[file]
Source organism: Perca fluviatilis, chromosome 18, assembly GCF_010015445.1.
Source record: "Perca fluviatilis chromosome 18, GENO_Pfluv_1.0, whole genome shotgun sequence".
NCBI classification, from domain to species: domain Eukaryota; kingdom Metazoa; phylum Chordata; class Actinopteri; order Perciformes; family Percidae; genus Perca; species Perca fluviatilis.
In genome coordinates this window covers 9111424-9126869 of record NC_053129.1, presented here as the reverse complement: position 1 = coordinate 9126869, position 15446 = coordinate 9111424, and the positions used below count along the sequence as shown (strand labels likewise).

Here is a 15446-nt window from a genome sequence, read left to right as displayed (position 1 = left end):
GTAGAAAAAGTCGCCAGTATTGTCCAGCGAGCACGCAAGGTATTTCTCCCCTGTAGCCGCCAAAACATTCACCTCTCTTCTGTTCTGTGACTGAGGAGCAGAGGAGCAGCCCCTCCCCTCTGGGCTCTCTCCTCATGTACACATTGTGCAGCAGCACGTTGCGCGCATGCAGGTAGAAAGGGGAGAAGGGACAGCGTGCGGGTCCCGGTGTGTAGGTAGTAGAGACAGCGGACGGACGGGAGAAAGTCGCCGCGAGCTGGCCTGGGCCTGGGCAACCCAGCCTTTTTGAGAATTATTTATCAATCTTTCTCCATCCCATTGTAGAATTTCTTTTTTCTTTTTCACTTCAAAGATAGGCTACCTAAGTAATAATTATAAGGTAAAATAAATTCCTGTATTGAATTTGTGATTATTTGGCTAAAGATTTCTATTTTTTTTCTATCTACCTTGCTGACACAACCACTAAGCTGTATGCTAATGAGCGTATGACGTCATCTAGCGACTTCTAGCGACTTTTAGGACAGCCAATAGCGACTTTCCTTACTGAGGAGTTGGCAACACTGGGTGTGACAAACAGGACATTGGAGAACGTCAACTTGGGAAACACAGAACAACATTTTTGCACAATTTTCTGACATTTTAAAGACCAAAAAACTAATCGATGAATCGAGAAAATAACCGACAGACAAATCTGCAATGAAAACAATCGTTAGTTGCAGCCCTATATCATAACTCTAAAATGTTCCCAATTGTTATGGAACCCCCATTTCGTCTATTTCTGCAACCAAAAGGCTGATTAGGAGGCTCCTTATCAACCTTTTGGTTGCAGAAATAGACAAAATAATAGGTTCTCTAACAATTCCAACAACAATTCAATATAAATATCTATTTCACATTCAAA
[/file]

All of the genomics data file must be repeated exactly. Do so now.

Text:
Source organism: Perca fluviatilis, chromosome 18, assembly GCF_010015445.1.
Source record: "Perca fluviatilis chromosome 18, GENO_Pfluv_1.0, whole genome shotgun sequence".
NCBI classification, from domain to species: domain Eukaryota; kingdom Metazoa; phylum Chordata; class Actinopteri; order Perciformes; family Percidae; genus Perca; species Perca fluviatilis.
In genome coordinates this window covers 9111424-9126869 of record NC_053129.1, presented here as the reverse complement: position 1 = coordinate 9126869, position 15446 = coordinate 9111424, and the positions used below count along the sequence as shown (strand labels likewise).

Here is a 15446-nt window from a genome sequence, read left to right as displayed (position 1 = left end):
GTAGAAAAAGTCGCCAGTATTGTCCAGCGAGCACGCAAGGTATTTCTCCCCTGTAGCCGCCAAAACATTCACCTCTCTTCTGTTCTGTGACTGAGGAGCAGAGGAGCAGCCCCTCCCCTCTGGGCTCTCTCCTCATGTACACATTGTGCAGCAGCACGTTGCGCGCATGCAGGTAGAAAGGGGAGAAGGGACAGCGTGCGGGTCCCGGTGTGTAGGTAGTAGAGACAGCGGACGGACGGGAGAAAGTCGCCGCGAGCTGGCCTGGGCCTGGGCAACCCAGCCTTTTTGAGAATTATTTATCAATCTTTCTCCATCCCATTGTAGAATTTCTTTTTTCTTTTTCACTTCAAAGATAGGCTACCTAAGTAATAATTATAAGGTAAAATAAATTCCTGTATTGAATTTGTGATTATTTGGCTAAAGATTTCTATTTTTTTTCTATCTACCTTGCTGACACAACCACTAAGCTGTATGCTAATGAGCGTATGACGTCATCTAGCGACTTCTAGCGACTTTTAGGACAGCCAATAGCGACTTTCCTTACTGAGGAGTTGGCAACACTGGGTGTGACAAACAGGACATTGGAGAACGTCAACTTGGGAAACACAGAACAACATTTTTGCACAATTTTCTGACATTTTAAAGACCAAAAAACTAATCGATGAATCGAGAAAATAACCGACAGACAAATCTGCAATGAAAACAATCGTTAGTTGCAGCCCTATATCATAACTCTAAAATGTTCCCAATTGTTATGGAACCCCCATTTCGTCTATTTCTGCAACCAAAAGGCTGATTAGGAGGCTCCTTATCAACCTTTTGGTTGCAGAAATAGACAAAATAATAGGTTCTCTAACAATTCCAACAACAATTCAATATAAATATCTATTTCACATTCAAA